Howard Fillit is the executive director of the Institute for the Study of Aging (ISOA), a biomedical venture philanthropy funding drug discovery for Alzheimer disease. Since 1998, the ISOA has committed more than $23 million in support of 133 research projects and conferences at leading academic institutions and biotechnology companies in ten countries.
Together, the Alzheimer Research Forum and the ISOA have put together a drug discovery tutorial to help basic researchers understand the process of taking their research all the way from target discovery to new drug application. We also maintain a company database that can help at various stages of the drug discovery process, from initial screening to clinical trials.
ARF: How did the Institute for the Study of Aging get started?
HF: We were started by the Estée Lauder trust in 1998 with the mission to bridge the gap in funding for accelerating drug discovery for Alzheimer disease. We have since funded about 133 programs in about ten countries with about $23 million. We've funded about 90 academic programs and about 15 biotech companies, including two companies that we cofounded, and then the remaining programs are conferences and related events that would be devoted to accelerating drug discovery through "think tanks" and that sort of thing.
ARF: What was the premise of bridging this gap? What was seen as the major lack?
HF: I think, especially in 1998—it's changing a little bit now—but even today, there's a lack of funding from any source for early-stage drug discovery. You have a lot of academic scientists today who are capable of, or interested in, doing drug discovery, but they have a hard time finding funding for it from places like the NIH or other foundations which typically fund more mechanistic research. The same is true in the biotech world, where you have investors looking for investment opportunities that are less risky and more clinically oriented—in other words, investment opportunities that are closer to regulatory approval and clinical trials. So there's clearly a funding gap between new knowledge that's being created around Alzheimer disease pathogenesis and the early stages of drug discovery. It's very difficult to find money for that, so we decided, as a relatively small foundation, to basically put all of our money into bridging that gap. We've had a lot of good uses of our money in academia and biotech companies. Literally millions of compounds have been screened on novel targets and multiple, probably hundreds, of new lead compounds have been identified, and even new classes of agents for Alzheimer disease have been created. Tens of patents for new drugs have resulted from the work, and several of our programs have gone from the lead discovery stage toward clinical trials.
ARF: Are you funding clinical trials, too?
HF: We have funded some clinical trials. For example, today in the New York Times there's an article in the Business section about the first clinical trial for gene therapy for Alzheimer disease.
ARF: Right. The NGF trial?
HF: Yes, they don't mention us, but we actually funded most of that program.
ARF: Yes, I just saw that the paper came out in Nature.
HF: We're very proactive on this biomedical-venture-philanthropy model, which is kind of the way we've tried to frame what we do, which is to be proactive in finding investigators and working with investigators to advance the field. In the case of Mark Tuszynski, he came to us at a time when he really couldn't get any money for gene therapy, and we gave him money for that clinical trial about 5 years ago, and that's paid off. Similarly, Larry Sparks came to us about 5 years ago because he wanted to do a clinical trial of Lipitor for Alzheimer disease and he couldn't find any funding for it. We gave him the money for that and that's turned out pretty well. There's another company out there that at the time had little money in the bank and was using a glucocorticoid-2 receptor antagonist called RU486, which is the birth control pill, for psychotic depression, and we helped them to get an Alzheimer program going which is in an ongoing clinical trial right now, and that company (Corcept) eventually went public. We've helped Jordan Tang out in Oklahoma start a company called Zapaq, which I think is one of the leaders in developing β-secretase inhibitors. Jordan was the first to crystallize the β-secretase molecule, and the company is heading toward clinical trials. Jordan is an expert in enzymes called aspartyl protease inhibitors. He worked a lot on creating the first HIV protease inhibitors, so he's really an expert in that area. So we've done a lot to try to advance the field. We also recently worked with the National Institute on Aging to get a drug discovery RFA together for Alzheimer disease.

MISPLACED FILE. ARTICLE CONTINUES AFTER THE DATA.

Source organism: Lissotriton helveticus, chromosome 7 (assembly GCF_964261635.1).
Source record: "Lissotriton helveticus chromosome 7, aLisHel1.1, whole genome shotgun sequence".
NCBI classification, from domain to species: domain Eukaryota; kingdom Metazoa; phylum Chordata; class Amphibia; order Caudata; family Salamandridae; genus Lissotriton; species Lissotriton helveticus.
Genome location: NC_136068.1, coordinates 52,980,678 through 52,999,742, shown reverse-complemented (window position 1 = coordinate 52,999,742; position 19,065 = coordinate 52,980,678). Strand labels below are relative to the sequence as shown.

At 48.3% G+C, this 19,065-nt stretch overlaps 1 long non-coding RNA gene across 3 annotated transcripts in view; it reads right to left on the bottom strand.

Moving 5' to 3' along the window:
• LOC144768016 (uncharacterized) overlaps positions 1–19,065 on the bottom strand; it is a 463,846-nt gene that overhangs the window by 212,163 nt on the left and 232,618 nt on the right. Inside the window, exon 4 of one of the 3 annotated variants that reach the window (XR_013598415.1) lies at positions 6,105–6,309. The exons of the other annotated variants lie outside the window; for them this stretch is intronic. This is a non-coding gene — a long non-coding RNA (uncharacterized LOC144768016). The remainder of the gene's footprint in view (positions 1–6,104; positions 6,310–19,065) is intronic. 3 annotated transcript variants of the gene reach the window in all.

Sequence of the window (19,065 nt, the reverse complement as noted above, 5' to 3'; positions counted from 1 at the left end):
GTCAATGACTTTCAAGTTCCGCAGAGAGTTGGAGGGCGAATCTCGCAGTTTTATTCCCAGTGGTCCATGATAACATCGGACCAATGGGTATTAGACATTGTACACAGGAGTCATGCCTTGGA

ARF: Tell me a little bit about that. Is that out right now?
HF: Yes. The main thing is that we've just focused all of our money on funding drug discovery for Alzheimer disease, and I think what we've shown is that a small amount of money can really lead to a lot of really good translational research, for a relatively modest sum. I guess $23 million isn't that small an amount.
ARF: So you're still actively looking for funds, looking for donors?
HF: Well, yes. That's a good point. Last year we created a public charity. We were a private family foundation that was supported solely by the Estée Lauder trust, but last year, the board asked us to create a public charity so that we could get other donors involved in what we do. So now we're in a fundraising mode. That's another activity that we have going now which is a fundraising campaign to try to raise money for this effort.
ARF: How does this system work? Do researchers apply to you for a grant?
HF: We're trying to be as friendly as possible to scientists because we know how hard it is to go through the long cycles and the sort of monolithic process that can exist out there, so we don't have any deadlines. We're always looking to talk to investigators about new ideas, to provide strategic advice on how to create drug discovery programs, to connect people with chemical libraries, or help them to network with people who have the right targets or animal models, and work with them on a grant, and if they submit something, we look to get the review done as quickly as possible, within 90 days, and then work with the investigator to target a grant that meets the needs of the field and is budgeted properly. So we're very iterative in our granting process and we have no deadlines.